Further guidelines for formatting and online submission can be found at: networksandneighbours.org.
As always, Networks and Neighbours will accept articles in any modern language, although an English abstract is required for all submissions.
If you have any questions please contact us at: email@example.com
Call for Papers N&N Vol. 3.1: Migrations
The movement of people(s), things and ideas have long been integral part of discussions of the Early Middle Ages. In January 2015 we will consider Early Medieval migration in both an empirical and a theoretical sense, considering the movement of people(s) and goods alongside migrating epistemologies, intellectual traditions, scholarly/educative traditions, rituals and practices. Abstracts for proposed articles should be sent by 31st August 2014, with full papers to be submitted by 30th September 2014.
Vol 2, No 1 (2014): Comparisons and Correlations
Reading beyond borders is, in theory, a methodology admired by early medieval scholars and considered when performing research, but to what extent, we ask, is comparative history a reality in early medieval scholarship? Furthermore, should we pursue this line of thinking, reading, writing and teaching? What are the potential benefits structurally? What new historical representations will emerge from a sustained, earnest attempt at comparing the physical artifacts, mental archaeology and socio-/geo-graphical landscapes of early medieval minds, places, connections and/or neighbourhoods?
As a way to engage these questions the editors are seeking a broad scope of papers that deal individually, critically with localized situations. When ascribed within our framework of questions, we believe, these will provide important reflective sites and positions for further research in this direction, as we continue to explore how immediate and near realities performed in the functioning of wider topographies…and in fact if they ever really did or if we’ve taken on too much of the cheese and the worms.
Table of Contents
|A Comparative Analysis of Early Medieval North-West Slavonic and West Baltic Sacred Landscapes: An Introduction to the Problems|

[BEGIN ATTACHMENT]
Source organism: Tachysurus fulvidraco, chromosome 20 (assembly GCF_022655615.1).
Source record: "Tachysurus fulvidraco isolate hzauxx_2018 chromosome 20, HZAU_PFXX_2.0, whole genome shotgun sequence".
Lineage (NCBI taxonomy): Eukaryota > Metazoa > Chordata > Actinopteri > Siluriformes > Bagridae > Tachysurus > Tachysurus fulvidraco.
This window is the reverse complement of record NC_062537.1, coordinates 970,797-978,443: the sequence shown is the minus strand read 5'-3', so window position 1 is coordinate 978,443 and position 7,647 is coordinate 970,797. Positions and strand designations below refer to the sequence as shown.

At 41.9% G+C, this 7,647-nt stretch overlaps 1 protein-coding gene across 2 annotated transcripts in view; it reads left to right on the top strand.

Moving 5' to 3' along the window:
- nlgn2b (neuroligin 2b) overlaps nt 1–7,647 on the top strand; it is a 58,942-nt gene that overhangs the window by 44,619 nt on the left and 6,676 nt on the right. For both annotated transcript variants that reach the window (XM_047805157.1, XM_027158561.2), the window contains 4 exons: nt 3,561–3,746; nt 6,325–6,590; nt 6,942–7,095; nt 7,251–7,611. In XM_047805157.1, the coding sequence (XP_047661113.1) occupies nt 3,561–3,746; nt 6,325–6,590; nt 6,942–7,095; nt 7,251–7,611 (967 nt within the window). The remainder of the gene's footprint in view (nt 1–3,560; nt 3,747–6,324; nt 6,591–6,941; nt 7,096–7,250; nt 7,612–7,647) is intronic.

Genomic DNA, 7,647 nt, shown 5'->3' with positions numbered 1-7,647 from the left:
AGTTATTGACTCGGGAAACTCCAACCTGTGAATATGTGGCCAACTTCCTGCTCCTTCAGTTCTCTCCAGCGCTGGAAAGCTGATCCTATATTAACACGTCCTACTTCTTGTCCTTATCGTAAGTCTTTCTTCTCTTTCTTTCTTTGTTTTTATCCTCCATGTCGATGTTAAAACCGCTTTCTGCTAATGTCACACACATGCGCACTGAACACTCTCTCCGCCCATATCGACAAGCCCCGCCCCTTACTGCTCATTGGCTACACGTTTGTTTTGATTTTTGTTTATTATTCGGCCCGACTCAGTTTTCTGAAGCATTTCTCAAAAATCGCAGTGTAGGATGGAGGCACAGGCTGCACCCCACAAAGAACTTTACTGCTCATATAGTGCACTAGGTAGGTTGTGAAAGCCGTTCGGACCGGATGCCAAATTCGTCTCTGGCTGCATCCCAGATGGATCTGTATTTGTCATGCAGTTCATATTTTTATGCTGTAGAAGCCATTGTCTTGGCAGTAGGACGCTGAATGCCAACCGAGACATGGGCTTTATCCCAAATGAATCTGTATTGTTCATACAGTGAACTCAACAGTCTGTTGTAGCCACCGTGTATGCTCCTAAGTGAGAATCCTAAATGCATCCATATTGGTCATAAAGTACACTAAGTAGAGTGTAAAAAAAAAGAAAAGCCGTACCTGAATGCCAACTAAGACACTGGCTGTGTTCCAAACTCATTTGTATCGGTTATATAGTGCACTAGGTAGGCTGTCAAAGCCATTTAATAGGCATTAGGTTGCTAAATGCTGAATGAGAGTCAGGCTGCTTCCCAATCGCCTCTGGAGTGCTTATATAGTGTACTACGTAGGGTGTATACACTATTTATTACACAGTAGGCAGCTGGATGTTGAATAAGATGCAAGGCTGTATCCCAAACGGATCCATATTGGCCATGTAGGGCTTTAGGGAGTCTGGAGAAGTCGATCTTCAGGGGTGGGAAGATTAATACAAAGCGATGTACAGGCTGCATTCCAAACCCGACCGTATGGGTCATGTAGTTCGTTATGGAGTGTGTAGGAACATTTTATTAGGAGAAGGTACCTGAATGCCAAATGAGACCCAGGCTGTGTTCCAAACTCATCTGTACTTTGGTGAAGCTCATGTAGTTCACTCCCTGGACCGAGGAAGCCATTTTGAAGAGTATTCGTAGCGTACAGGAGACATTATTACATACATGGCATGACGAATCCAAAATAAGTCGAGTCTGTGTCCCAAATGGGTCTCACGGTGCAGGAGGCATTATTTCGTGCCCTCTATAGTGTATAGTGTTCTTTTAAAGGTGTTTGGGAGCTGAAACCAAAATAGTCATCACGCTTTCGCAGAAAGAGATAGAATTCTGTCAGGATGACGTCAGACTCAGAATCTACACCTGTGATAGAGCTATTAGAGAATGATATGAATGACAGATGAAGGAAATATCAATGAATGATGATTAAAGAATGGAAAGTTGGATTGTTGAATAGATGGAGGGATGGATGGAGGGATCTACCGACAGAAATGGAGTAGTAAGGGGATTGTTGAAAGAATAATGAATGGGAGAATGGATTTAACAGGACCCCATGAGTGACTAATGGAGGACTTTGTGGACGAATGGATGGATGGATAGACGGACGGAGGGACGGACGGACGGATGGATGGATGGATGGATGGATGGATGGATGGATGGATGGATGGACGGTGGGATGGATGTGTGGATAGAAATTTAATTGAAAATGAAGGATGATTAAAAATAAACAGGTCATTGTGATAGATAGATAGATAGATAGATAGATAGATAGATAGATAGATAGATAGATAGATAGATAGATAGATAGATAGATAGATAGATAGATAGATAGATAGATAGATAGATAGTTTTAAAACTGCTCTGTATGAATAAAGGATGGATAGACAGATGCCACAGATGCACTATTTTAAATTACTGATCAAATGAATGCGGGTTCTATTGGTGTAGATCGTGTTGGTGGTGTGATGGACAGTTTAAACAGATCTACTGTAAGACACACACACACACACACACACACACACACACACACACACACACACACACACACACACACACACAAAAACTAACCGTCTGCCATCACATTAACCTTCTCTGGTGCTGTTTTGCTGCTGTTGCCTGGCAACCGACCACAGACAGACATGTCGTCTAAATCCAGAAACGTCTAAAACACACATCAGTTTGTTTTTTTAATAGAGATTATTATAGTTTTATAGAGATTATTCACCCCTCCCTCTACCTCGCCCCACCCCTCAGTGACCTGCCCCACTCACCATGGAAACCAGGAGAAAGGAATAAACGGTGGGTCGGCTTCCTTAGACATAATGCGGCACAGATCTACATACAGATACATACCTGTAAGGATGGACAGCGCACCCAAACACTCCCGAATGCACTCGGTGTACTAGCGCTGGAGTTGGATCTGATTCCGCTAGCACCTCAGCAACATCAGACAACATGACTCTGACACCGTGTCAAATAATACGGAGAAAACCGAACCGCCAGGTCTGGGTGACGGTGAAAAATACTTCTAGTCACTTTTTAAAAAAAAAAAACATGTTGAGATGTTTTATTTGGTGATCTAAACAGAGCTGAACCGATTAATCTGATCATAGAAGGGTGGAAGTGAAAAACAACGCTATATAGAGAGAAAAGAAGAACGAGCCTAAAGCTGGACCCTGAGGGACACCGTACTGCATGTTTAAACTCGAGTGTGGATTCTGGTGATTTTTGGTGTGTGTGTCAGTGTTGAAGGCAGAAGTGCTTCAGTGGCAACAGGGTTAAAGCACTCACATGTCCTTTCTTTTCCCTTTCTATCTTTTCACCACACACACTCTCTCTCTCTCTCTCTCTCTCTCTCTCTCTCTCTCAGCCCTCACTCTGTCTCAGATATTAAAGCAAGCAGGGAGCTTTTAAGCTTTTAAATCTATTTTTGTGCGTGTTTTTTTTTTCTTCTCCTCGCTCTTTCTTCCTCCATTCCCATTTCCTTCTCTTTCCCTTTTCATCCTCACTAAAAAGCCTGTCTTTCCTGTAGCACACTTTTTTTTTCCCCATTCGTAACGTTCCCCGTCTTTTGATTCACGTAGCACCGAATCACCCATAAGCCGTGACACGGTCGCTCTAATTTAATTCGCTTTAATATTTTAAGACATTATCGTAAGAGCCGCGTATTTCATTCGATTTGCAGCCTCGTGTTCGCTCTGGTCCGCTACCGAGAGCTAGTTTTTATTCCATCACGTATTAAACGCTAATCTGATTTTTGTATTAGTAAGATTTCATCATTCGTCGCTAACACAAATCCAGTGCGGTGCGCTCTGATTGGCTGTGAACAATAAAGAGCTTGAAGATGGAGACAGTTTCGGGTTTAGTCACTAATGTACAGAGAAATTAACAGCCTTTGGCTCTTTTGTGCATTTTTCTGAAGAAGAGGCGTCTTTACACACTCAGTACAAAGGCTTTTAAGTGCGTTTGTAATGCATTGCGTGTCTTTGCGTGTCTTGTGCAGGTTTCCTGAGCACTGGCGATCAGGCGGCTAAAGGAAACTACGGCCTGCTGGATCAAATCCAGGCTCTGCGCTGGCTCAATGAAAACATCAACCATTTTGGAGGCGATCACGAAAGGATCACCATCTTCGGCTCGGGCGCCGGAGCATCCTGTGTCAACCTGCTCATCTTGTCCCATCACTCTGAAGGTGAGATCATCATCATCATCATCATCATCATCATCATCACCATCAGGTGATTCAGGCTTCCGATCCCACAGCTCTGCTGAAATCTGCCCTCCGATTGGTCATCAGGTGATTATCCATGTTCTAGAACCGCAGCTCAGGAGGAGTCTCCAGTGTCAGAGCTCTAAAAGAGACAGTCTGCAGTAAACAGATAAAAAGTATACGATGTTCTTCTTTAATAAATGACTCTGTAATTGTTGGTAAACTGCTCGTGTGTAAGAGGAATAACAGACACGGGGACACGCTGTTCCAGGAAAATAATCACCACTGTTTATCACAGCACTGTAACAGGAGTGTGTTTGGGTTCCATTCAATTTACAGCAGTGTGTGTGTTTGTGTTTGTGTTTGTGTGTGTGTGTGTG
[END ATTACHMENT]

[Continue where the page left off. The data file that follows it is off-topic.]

|Slawomir Wadyl, Pawel Szczepanik||1-21|
|Wondering about Comparison: Enclaves of Learning in Medieval Europe and South Arabia – Prolegomena to an Intercultural Comparative Research Project|
|Rutger Kramer, Eirik Hovden||22-49|
|Lords of the North Sea: A Comparative Study of Aristocratic Territory in the North Sea World in the Tenth and Eleventh Centuries|
|Anglo-Danish Connections and the Organisation of the Early Danish Church: Contribution to a Debate|
|Marie Bønløkke Spejlborg||78-95|
|Dracontius and the Wider World: Cultural and Intellectual Interconnectedness in Late Fifth-Century Vandal North Africa|
|Mark Lewis Tizzoni||96-117|
|Book Review: Hyun Jin Kim, The Huns, Rome, and the Birth of Europe (Cambridge University Press, 2013)|
|Book Review: Nicholas J. Higham and Martin J. Ryan, The Anglo-Saxon World (New Haven and London: Yale University Press, 2013)|
|Book Review: Maddalena Betti, The Making of Christian Moravia (858-882): Papal Power and Political Reality (Leiden: Brill, 2014)|
|Book Review: Leslie Lockett, Anglo-Saxon Psychologies in the Vernacular and Latin Traditions (Toronto: University of Toronto Press, 2011)|
|Book Review: Damien Kempf (ed. & trans.), Paul the Deacon: Liber de episcopis Mettensibus, Dallas Medieval Texts and Translations 19 (Leuven: Peeters, 2013)|
|Conference Report: Senses of the Empire: Multisensory Approaches to Roman Culture|
|Conference Report: Indigenous Ideas and Foreign Influences - Interactions among Oral and Literary, Latin and Vernacular Cultures in Medieval and Early Modern Northern Europe|
|Conference Report: Late Literature in the Sixth Century, East and West|
|Hope Deejune Williard||173-184|
|Bulletin: Network for the Study of Caroline Minuscule|
|Interview with James Palmer|
|Richard Broome, Tim Barnwell||188-197|